Three patients lost their lives after St John's life-saving defibrillators failed in a blunder linked to the ambulance service's poor record keeping.
Documents show the patients died last year in emergency responses in which St John staff reported the defibrillators they were using failed to work properly.
Read more from David Fisher's special report into St John's:
Emergency for St John
Defibrillators are a critical tool for ambulance services and work by delivering an electric shock to restore a normal rhythm to an irregularly beating heart.
St John now has a programme to replace batteries on its defibrillators inside their two-year lifespan.
The incidents emerged in a Herald investigation into St John which revealed the ambulance service was struggling to meet the basic requirements laid out by the Government.
The investigation found staff were over-worked, the organisation was struggling to make ends meet and that the Government is preparing a major funding boost to help improve performance.
Issues facing St John are as simple and critical as maintenance of equipment used every day. A March audit by Verification NZ, which approves St John as meeting its contracted quality standard, found there was no planned system for checking whether blood pressure gauges or pulse monitors were working accurately. Visits to ambulance stations found "there was either no ongoing maintenance check of equipment or if there was it was inconsistently being carried out".
In the case of defibrillators, the Herald found there were four failures between January and September last year. In three of the cases, patients had died.
St John chief executive Peter Bradley said an inquiry had been done to find whether patients had died because of the defibrillator failure. "No patient's death can be directly attributed to the failure of one of our machines.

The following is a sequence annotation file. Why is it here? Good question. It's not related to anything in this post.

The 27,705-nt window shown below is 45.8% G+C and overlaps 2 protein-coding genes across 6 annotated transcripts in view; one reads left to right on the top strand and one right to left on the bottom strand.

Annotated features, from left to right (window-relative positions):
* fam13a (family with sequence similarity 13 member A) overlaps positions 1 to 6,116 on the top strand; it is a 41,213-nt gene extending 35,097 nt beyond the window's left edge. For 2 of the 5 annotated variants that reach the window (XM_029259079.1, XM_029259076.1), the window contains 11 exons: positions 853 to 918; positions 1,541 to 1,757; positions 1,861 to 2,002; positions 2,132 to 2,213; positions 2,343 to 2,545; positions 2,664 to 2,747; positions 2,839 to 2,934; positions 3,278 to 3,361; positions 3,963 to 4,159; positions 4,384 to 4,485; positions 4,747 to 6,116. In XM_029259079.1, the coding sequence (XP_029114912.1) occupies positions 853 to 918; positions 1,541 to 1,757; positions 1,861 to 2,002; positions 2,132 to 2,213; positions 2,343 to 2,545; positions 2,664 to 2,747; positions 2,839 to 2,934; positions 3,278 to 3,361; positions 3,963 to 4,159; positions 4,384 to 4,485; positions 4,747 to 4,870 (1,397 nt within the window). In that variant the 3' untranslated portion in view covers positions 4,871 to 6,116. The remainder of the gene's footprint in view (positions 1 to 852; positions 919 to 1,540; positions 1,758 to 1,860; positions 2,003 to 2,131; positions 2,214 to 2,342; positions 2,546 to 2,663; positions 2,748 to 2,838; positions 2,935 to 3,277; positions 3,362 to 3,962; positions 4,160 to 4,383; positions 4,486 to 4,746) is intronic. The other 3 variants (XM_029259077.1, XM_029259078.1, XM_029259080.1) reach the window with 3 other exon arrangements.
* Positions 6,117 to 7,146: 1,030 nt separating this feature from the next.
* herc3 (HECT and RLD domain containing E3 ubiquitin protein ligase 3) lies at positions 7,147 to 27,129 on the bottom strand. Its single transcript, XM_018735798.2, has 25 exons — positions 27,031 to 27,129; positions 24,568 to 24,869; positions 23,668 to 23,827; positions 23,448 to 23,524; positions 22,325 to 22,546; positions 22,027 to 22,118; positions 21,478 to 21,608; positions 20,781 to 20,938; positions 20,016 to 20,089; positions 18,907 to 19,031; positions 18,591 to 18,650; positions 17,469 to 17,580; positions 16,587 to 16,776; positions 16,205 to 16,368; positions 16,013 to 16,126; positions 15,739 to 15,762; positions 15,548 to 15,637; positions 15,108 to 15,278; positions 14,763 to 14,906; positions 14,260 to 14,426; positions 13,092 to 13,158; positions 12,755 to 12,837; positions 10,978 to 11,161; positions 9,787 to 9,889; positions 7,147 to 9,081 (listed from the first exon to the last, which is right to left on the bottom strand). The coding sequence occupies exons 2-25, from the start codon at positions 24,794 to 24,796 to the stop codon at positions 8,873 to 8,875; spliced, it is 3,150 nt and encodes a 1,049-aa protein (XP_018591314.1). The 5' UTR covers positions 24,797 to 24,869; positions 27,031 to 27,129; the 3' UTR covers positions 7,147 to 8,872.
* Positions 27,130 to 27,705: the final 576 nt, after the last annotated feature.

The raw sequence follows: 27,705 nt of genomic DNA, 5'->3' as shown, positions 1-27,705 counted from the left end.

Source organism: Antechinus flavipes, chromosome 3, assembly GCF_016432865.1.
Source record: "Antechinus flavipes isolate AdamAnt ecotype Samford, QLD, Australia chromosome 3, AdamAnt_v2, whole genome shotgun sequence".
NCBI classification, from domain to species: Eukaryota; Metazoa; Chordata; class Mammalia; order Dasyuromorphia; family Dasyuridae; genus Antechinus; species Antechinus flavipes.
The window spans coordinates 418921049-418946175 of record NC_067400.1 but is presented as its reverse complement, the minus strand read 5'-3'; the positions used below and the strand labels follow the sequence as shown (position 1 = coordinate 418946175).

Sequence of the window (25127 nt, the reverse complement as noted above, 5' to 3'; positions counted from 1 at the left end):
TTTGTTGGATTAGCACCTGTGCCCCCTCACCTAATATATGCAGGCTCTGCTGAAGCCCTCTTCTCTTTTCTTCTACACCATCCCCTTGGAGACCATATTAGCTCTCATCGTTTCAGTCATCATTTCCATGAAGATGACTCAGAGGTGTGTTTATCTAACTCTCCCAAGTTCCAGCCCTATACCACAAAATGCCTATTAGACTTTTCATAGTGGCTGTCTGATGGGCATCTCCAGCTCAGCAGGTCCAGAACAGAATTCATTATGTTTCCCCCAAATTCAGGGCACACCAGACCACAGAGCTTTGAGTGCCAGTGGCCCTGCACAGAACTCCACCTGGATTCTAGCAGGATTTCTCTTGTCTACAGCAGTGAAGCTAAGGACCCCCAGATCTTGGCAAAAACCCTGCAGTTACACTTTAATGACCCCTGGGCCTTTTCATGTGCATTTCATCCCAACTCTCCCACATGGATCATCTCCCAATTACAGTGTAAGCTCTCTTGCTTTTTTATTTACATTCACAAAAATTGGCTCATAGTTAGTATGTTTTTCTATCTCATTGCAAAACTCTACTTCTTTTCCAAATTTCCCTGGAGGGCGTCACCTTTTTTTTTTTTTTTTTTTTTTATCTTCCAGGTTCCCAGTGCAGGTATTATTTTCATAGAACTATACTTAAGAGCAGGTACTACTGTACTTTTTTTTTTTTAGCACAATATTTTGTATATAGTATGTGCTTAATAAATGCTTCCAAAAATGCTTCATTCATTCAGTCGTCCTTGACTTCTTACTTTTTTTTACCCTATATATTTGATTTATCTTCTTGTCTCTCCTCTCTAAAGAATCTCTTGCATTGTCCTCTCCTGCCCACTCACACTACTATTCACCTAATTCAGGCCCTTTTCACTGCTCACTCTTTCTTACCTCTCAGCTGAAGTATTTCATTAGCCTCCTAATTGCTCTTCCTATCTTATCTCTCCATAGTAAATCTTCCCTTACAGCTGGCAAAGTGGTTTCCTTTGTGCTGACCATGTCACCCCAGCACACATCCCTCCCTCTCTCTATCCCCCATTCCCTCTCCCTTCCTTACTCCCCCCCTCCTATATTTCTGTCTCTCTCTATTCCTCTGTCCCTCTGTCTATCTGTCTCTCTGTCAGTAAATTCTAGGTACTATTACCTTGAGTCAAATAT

"We didn't have a proper system in place. It's fair to say we didn't have the proper battery replacement system in place. We do now."
A St John spokeswoman said families of those who had died were not contacted about equipment faults because the St John clinical review - which wasn't independently checked - found those who died could not have been saved.
Ministry of Health group manager for ambulances services Joy Cooper said it had copies of the clinical reviews and had confidence in St John processes.
Documents released through the Official Information Act show how the ambulance staff were let down by the defibrillators as they fought to save lives.
A report on the first incident recorded stated: "Patient in cardiac arrest was defibrillated 20 times but only 12 were recorded on the code summary with the other eight shocks shown as no shock delivered. The patient did not survive."
In the next reported case, ambulance staff were forced to wait four minutes for the arrival of a second ambulance after their defibrillator malfunctioned. Again, the patient died.
The third incident noted the "defibrillator powered off three times" but when needed worked properly - although didn't save the patient.
In the fourth case, paramedics believed the defibrillator was working because the patient gained a pulse despite the machine not recording the delivery of any shocks.
Clarification & correction
Three people who lost their lives in cases in which defibrillators failed did not die as a result of the equipment failures, St John Ambulance has reiterated. While this finding was reported on May 12, St John has taken exception to the headlines: 'Three deaths as defibrillators fail' and 'St John gaffe: 3 end up dead'. In another case, a headline on May 13 was incorrect, when it stated a North Shore woman had battled St John for information on faulty gear, after the death of her mother. In fact, the woman had sought legal advice on other matters arising from the case. The Herald regrets that error and is happy to reiterate St John's findings on the other cases.